Sunday, 19 December 2010

O Radix Jesse

Today's antiphon is a reminder of the human identity of Jesus, 'born of David's line'. Jesse was the father of King David. The Jesse Tree, representing Christ's genealogy appears in mediaeval iconography of the incarnation takes his name. There's a fine example of this in the East window of Llandaff Cathedral's Lady Chapel. St Matthew's genealogy of Jesus traces his ancestry from Abraham 'father of many nations' via Jesse to Joseph, husband of Mary. St Luke's genealogy backwards from Joseph via Jesse to Adam. 

Despite their differences in presentation and content, these lists of names seek to anchor Jesus in history the original audiences could identify with, and understand that the One God sent is not a celestial alien but someone like us, sharing fully in the universal experience of being human in order to transform it. And yet, as St John says in the prologue of his Gospel: 'He came to his own and his own knew him not.'

O root of Jesse, you stand as a signal for the nations; kings fall silent before you whom the peoples acclaim. O come to deliver us and do not delay.

I was sad to lose the opportunity to go to church today. It would have meant driving 20 minutes to the nearest church offering a Eucharist and kids' nativity play in Invermere. When the time came, I was the only one up and about. I was reluctant to take a strange vehicle and make the journey on my own in weather conditions I'm no longer used to. So I said the office and read through the Eucharist quietly, thinking of St John's back home, and countless other congregations around the world with nativity presentations and carol services both great and small, each bringing something local and personal to re-telling the story of God's coming.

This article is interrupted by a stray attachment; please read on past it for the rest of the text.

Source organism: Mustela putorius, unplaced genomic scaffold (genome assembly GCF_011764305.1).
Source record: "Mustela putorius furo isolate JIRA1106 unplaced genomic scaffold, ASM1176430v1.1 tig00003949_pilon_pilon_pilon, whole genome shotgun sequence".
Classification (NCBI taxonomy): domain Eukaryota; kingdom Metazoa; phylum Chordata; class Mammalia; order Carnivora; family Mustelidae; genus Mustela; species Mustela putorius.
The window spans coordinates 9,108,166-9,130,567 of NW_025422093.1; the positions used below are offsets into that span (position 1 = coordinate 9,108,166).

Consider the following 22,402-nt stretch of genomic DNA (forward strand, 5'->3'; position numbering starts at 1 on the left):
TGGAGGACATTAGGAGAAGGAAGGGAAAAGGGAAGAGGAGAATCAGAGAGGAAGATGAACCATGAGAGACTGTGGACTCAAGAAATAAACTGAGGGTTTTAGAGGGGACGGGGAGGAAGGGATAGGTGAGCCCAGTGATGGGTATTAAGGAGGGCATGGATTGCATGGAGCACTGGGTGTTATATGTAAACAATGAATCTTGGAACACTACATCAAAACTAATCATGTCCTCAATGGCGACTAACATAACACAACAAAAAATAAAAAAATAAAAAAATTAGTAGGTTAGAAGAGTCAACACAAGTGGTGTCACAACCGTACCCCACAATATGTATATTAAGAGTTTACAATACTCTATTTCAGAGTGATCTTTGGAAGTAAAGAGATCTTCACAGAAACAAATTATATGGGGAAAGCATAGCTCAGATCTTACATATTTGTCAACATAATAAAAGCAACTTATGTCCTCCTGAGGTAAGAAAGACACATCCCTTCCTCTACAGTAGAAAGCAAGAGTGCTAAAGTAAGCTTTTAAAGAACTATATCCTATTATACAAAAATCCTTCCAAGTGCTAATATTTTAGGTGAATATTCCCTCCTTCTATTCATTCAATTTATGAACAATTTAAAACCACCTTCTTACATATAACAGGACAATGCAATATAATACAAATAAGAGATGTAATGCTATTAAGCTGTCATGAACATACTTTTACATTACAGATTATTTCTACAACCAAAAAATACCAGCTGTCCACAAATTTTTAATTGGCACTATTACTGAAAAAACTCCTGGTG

After breakfast, Clare and I took Jasmine out sledging. At minus twelve it was too cold to stay out for any length of time and stand around, so we weren't out for long. A Quebecois electrician friend of the family came around after lunch to fix a broken dimmer switch and diagnose the smoke alarm problem. He's off to family re-union tomorrow. His father is back home after spending several years in retreat at the Grand Chartreux monastery near Grenoble following the break up of his marriage. It's good to think that contemplative religious communities are still able to exercise a healing role in today's world.

At the end of the afternoon, Rachel and I took a trip up the mountain to the ski station, to deliver some skis for pre-season servicing, and have a look around. The village is at 2,700 feet, the ski station is at 4,000 feet and the ski lifts ascend to 5,000 feet. The view north up the valley from up there is glorious.  The snow crunches beautifully underfoot and should be generous to ski on. More is on the way. It'll be a challenge to dress well enough to stay warm enough, and not overheat as happens very quickly after a short spell of vigorous activity. It's not a huge ski domain, but it will be certainly give me enough challenges while I get used to ski alpin after a break of several years.
After supper we sat with Jasmine to watch a video of the Disney version of 'Beauty and the Beast'. It was too long and too elaborate a story line to hold the attention of a four year old - not simple enough to free the imagination. I was not at all impressed by the violence embedded in this production, as it played no part in the development of the plot. Was this really aimed at adults, or an expression of what some adults think small children want, or can take? By the time it was over, Jasmine, was unusually hyperactive and took a while to return to a sleep inducing level of calm. That's the first thing I've watched on telly for more than a week, and I found it draining. The calm stillness of the landscape here is all the visual stimulation I need to sustain me as we count down the Christmas.

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